Chris DeSimio


Numerous studies show most of us would rather talk about death, politics or religion than talk about financial matters. And it can be an even touchier subject for couples to discuss.

A recent article in Marketwatch points out the high cost of financial illiteracy, $200 billion in the last 20 years as people made poor investment decisions, ran up credit card debt or made poor choices about borrowing money.

While it can be difficult to think about taxes during the holidays, by following a few year-end tips you can prepare now to save on your taxes due in April. And the GOP tax plan could become law by Christmas, it's a good time to start thinking about how the new rules could affect you next year.

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Getting your affairs in order in case of death or disability is a project most of us would rather avoid. And there are lots of excuses for not doing it, from fear to lack of time and money. But the payoffs of letting your wishes be known can be huge, especially for family and friends.



This Thursday is the 30th Anniversary of the October 1987 stock market crash that sent the Dow Jones Industrial Average plummeting by almost 23 percent in one day. Markets around the world also fell that day, making this the first contemporary global financial crisis. The huge drop in the Dow remains the largest one-day stock market decline in history, topping even the 1929 crash.


There are many names for the group of people born from about 1981 to 1997-- millennials, Generation Y, Echo Boomers. A survey by investment firm T. Rowe Price called them the Money Conscious Generation.

A recent WalletHub study shows Ohio has the most student debt in the country with an average of $30,239 per student.  Nationally, student loan debt stands at a staggering $1.3 trillion.

Greg Hume

Once the home of influential anti-slavery author Harriet Beecher Stowe, the Stowe House in Walnut Hills is recognized as a site on the National Underground Railroad Network to Freedom.  Planning is underway for restoration work on the 184-year-old house located at the corner of Martin Luther King Drive and Gilbert Avenue.

U.S. Department of the Treasury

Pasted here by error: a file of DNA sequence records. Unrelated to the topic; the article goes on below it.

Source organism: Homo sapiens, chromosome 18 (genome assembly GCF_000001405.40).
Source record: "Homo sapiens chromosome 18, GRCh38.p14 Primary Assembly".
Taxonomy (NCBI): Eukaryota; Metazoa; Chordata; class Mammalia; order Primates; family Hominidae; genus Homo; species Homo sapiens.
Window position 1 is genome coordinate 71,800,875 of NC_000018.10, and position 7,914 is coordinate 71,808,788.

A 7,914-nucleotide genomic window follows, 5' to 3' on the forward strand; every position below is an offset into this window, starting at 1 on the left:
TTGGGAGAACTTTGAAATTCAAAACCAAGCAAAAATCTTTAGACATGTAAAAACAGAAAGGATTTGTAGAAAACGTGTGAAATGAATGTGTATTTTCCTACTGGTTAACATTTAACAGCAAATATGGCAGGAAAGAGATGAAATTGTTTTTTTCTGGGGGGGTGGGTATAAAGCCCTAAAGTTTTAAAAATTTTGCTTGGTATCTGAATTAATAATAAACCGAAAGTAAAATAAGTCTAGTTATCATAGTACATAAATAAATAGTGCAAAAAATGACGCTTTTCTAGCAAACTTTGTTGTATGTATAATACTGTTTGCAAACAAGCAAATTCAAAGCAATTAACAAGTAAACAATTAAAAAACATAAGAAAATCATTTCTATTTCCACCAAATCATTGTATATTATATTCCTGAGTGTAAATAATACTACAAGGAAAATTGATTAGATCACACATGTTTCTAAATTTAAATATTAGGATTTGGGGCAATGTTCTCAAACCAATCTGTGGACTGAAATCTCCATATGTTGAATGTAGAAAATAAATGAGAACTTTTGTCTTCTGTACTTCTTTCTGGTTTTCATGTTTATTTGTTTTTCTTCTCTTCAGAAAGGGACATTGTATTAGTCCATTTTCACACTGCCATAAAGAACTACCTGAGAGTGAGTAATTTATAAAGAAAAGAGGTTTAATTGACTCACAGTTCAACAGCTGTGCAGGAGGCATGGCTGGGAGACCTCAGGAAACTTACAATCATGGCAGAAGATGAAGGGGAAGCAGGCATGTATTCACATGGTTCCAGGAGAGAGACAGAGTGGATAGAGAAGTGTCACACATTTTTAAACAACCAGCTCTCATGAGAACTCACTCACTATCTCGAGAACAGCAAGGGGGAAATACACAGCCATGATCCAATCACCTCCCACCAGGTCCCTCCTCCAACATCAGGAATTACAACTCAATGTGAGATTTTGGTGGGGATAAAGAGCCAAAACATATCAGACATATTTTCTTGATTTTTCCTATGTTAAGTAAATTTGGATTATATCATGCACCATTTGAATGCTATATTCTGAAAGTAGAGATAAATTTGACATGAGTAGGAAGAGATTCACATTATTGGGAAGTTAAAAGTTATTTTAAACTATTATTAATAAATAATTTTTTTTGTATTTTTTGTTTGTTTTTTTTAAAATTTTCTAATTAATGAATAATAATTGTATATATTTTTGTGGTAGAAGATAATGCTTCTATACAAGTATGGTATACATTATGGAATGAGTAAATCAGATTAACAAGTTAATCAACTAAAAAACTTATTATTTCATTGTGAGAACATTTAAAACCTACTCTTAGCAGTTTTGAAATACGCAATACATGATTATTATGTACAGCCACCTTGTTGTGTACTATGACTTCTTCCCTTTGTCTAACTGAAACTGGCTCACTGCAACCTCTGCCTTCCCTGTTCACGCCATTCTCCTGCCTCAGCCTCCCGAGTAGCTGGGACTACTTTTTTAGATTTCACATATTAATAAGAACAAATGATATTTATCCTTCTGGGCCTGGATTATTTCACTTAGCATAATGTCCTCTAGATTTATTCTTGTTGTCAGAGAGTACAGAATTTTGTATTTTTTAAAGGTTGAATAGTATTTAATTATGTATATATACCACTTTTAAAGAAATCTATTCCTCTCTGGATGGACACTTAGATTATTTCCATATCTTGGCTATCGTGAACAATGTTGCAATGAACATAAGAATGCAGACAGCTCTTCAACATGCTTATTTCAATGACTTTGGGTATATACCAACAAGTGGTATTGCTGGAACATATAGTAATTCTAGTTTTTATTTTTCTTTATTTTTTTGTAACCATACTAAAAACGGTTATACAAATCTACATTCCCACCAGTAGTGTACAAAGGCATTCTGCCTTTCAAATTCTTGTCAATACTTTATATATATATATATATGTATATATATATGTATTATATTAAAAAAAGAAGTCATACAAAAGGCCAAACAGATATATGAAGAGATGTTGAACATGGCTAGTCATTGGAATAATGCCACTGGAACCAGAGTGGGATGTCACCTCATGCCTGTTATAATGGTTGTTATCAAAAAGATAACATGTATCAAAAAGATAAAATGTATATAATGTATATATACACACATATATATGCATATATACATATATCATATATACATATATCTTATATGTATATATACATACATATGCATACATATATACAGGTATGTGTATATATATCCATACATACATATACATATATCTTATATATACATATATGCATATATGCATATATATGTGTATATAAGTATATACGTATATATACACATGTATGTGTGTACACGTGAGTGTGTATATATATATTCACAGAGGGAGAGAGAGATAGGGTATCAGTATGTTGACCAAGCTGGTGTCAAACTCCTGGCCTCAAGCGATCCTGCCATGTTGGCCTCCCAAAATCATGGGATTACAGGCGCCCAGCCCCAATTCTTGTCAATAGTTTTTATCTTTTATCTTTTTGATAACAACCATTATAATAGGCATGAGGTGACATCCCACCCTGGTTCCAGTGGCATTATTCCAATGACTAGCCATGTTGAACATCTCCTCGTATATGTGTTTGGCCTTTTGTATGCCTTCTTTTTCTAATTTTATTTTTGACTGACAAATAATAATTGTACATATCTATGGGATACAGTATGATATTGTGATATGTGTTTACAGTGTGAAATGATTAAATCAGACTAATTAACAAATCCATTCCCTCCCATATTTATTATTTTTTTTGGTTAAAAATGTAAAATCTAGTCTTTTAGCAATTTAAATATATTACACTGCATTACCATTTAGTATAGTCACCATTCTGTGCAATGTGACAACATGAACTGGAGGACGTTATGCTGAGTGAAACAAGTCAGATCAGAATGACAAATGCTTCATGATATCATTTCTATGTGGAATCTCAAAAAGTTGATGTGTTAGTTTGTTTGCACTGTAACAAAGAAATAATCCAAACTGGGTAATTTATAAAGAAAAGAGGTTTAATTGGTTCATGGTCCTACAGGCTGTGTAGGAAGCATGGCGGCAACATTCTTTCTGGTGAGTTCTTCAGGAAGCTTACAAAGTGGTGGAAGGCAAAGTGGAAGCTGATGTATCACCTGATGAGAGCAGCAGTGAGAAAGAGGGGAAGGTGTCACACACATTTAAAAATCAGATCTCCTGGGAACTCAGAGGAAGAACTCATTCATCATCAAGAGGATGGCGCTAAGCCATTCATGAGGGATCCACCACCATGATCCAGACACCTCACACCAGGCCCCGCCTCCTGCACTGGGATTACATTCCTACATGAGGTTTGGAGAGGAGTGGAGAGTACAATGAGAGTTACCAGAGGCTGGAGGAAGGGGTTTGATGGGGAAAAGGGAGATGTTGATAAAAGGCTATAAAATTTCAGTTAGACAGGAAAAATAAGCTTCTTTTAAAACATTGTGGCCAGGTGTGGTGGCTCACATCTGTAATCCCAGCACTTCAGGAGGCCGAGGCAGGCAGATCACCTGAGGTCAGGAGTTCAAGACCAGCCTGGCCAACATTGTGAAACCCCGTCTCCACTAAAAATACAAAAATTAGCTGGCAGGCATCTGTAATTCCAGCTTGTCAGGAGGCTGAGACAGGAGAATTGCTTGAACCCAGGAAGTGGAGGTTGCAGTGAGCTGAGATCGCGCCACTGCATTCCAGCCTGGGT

Do you remember a time when a bank savings account earned about five percent interest each year? It’s quite a contrast from today, with savings accounts averaging just a little more than a half percent. Series EE Savings Bonds return one-tenth of a percent, nowhere near enough to keep up with inflation. Other government bonds have higher rates, but still average about two percent. You can do better with high-yield bonds and the dividends paid on some stocks, if you’re willing to take the risks associated with those types of investments.


With the Fourth of July coming up next week, we take a look at the world of finance through the eyes of our country’s founders – a “Founding Fathers Finance Party,” so to speak.


Not so long ago the Medicare federal health insurance program was relatively simple. Most Americans were more or less automatically enrolled in the program at age 65. Nowadays, Medicare has become vastly complicated, with different enrollment periods, different plans, and lots of other variables at play. Make a mistake in any of these areas and it can cost you money, aggravation, and lost chances to get the best health care.


Many of us think we need to wait until our kids are old enough to “get it” before having the money talk. But research shows you actually can start the conversation much earlier. The research also shows the biggest influence on a child’s financial behavior is mom and dad. So, when and how do you start?


Disruptive startups versus Blue Chip companies. Dave Knox calls this competition the new game of high-stakes business. 

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From balancing your checkbook or monitoring your credit score to finding a new job or adjusting your investment allocation, there are several steps you can take now that will help improve your financial situation over the next year and years to come.

With hosting parties, visiting family and preparing holiday meals, December can be a busy month. Probably the last thing you want to think about this time of year is your finances. But with the December 31st deadline looming for certain financial activities, tax and financial experts say the time you spend now will reap benefits in the New Year and beyond.